Obviously, this post has spoilers for Star Wars: The Force Awakens. And some of them might be above the cut.
Earlier yesterday, The Raven Cycle author Maggie Stiefvater took to tumblr (in a response to a message sent from one of her fans) to announce that she had beef with the Star Wars fandom in the wake of Episode VII: The Force Awakens.
Why does she have an issue with the fandom?
Could it be because fandom insists on shipping Rey with Kylo Ren despite everything he did to her?
Could it be because of racist AUs like the ‘segregation’ AU someone saw floating around?
Or could it be because clueless and offensive people fandom have decided that Finn is the ultimate misogynist for – wait for it – daring to hold Rey’s hand at some point in the film?
Not even close.
Maggie has beef with the Star Wars fandom because they’re focusing too much on Poe Dameron and Finn.
You know, the first men of color to ever be main characters in a Star Wars film.
Instead of basking in that beautiful POC rep (or, if she must complain, point out that we still haven’t had a woman of color with a significant presence in the film series on that same level), she’s steamed because fandom isn’t focusing as much on Rey as they are on Finn and Poe.
From her actual blog (the link may be down by the time you read this):
The reason why I’m frustrated with much of the dialog I’ve seen about TFA online is because we have, for the first time, been given a really incredible heroine who does not fall into the Tomb Raider-leather-pants-wearing-mentor-to-the-ordinary-dude mold, and yet, all of these folks I followed were posting 90% Poe/Finn gifs and fanart and screenshots, 10% links to academic articles about how great it was that Rey existed.
Yes, you read that right: she’s mad because the white female character supposedly isn’t getting as much interest from fandom as two men of color. Because that’s apparently a thing that happens all the time in fandom and media journalism.
In fact, fandom and media journalism tend to put white characters (of every gender) above characters of color regardless of how close any of them are. The Star Wars fandom by and large is going against established and harmful fandom shipping tropes by focusing on Finn, Poe, and their relationship.
And they’re doing it all while incorporating Rey into the relationship!
FinnReyPoe is an actual triad ship. They’re the OT3 that needs to be. They are, in a word, fantastic. And they’re all over my dashboard and timeline.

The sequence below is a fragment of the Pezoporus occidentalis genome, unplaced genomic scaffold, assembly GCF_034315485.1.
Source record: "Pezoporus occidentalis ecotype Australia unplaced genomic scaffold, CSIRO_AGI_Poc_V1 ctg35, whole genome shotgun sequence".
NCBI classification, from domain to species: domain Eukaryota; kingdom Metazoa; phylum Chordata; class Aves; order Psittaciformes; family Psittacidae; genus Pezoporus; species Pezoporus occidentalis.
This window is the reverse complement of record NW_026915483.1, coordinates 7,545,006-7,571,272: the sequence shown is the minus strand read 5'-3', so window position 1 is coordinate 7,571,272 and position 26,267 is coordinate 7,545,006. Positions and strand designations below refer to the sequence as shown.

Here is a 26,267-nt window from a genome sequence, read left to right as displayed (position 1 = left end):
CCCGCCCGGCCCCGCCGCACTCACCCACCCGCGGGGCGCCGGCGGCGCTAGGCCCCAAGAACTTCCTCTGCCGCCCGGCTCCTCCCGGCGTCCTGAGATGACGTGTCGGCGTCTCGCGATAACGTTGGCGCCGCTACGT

They’re probably all over yours too.
Somehow, they weren’t all over Maggie S’s.
(Which says a lot more about her dashboard and Twitter feed than it does the actual fandom experience.)
Here’s the thing: I get being absolutely pissed about how predominantly white slash ships tend to dominate the shipping conversation at the expense of female characters and characters of color. I even wrote a post about it called “Slash Shipping, Pseudo-Progressivism, and Reinforcing Patriarchal Standards in Fandom“. The post talks about how fandom constantly erases female characters and characters of color so that slash ships centering white dudes can take the lead.
I am constantly talking about how fandom erases women and people of color in media.
However, that’s not what’s happening in the majority of the The Force Awakens fandom. For once, fandom is being awesome (mostly) about focusing on men of color and powerful women and they’re doing it at the same time.
But okay, let’s talk about something that I really think needs to be addressed about Maggie S’ commentary: the idea that we owe it to ourselves as fans (and fans of color) to put white woman and white women getting representation above characters of color getting the same response.
In her first response, she basically says that fandom is suffering from a gender bias that’s keeping fans from recognizing Rey’s awesomeness. In her second response to another fan, she basically beseeches us to give Rey the same amount of interest as Poe and Finn get and asks fandom to note their biases.
And if fandom and the media were erasing or ignoring Rey and Daisy Ridley in favor of this slash ship (they’re not), that’d be a big problem.